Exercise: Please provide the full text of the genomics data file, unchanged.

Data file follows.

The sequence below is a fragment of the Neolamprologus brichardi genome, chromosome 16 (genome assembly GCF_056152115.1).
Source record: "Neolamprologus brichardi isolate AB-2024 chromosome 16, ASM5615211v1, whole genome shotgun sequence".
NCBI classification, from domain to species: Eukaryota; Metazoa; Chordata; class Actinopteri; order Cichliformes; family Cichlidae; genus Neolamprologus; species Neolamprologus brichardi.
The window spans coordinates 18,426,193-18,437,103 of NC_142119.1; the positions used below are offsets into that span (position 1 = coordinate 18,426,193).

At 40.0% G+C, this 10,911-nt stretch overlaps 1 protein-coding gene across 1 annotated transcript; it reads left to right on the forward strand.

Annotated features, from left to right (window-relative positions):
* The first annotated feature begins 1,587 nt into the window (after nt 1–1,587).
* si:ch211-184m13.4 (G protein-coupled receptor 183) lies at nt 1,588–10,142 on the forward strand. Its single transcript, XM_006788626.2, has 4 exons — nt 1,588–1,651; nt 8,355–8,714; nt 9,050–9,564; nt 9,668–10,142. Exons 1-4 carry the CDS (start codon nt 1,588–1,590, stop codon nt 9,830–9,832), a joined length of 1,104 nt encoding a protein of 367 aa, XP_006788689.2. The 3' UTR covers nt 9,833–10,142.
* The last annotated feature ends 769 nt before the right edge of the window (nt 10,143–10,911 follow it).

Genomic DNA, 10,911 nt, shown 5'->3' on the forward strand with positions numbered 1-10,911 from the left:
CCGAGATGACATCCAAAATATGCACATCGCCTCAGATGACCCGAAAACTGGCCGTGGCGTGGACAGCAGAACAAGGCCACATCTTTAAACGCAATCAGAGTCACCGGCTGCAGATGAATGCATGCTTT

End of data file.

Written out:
The sequence below is a fragment of the Neolamprologus brichardi genome, chromosome 16 (genome assembly GCF_056152115.1).
Source record: "Neolamprologus brichardi isolate AB-2024 chromosome 16, ASM5615211v1, whole genome shotgun sequence".
NCBI classification, from domain to species: Eukaryota; Metazoa; Chordata; class Actinopteri; order Cichliformes; family Cichlidae; genus Neolamprologus; species Neolamprologus brichardi.
The window spans coordinates 18,426,193-18,437,103 of NC_142119.1; the positions used below are offsets into that span (position 1 = coordinate 18,426,193).

At 40.0% G+C, this 10,911-nt stretch overlaps 1 protein-coding gene across 1 annotated transcript; it reads left to right on the forward strand.

Annotated features, from left to right (window-relative positions):
* The first annotated feature begins 1,587 nt into the window (after nt 1–1,587).
* si:ch211-184m13.4 (G protein-coupled receptor 183) lies at nt 1,588–10,142 on the forward strand. Its single transcript, XM_006788626.2, has 4 exons — nt 1,588–1,651; nt 8,355–8,714; nt 9,050–9,564; nt 9,668–10,142. Exons 1-4 carry the CDS (start codon nt 1,588–1,590, stop codon nt 9,830–9,832), a joined length of 1,104 nt encoding a protein of 367 aa, XP_006788689.2. The 3' UTR covers nt 9,833–10,142.
* The last annotated feature ends 769 nt before the right edge of the window (nt 10,143–10,911 follow it).

Genomic DNA, 10,911 nt, shown 5'->3' on the forward strand with positions numbered 1-10,911 from the left:
CCGAGATGACATCCAAAATATGCACATCGCCTCAGATGACCCGAAAACTGGCCGTGGCGTGGACAGCAGAACAAGGCCACATCTTTAAACGCAATCAGAGTCACCGGCTGCAGATGAATGCATGCTTT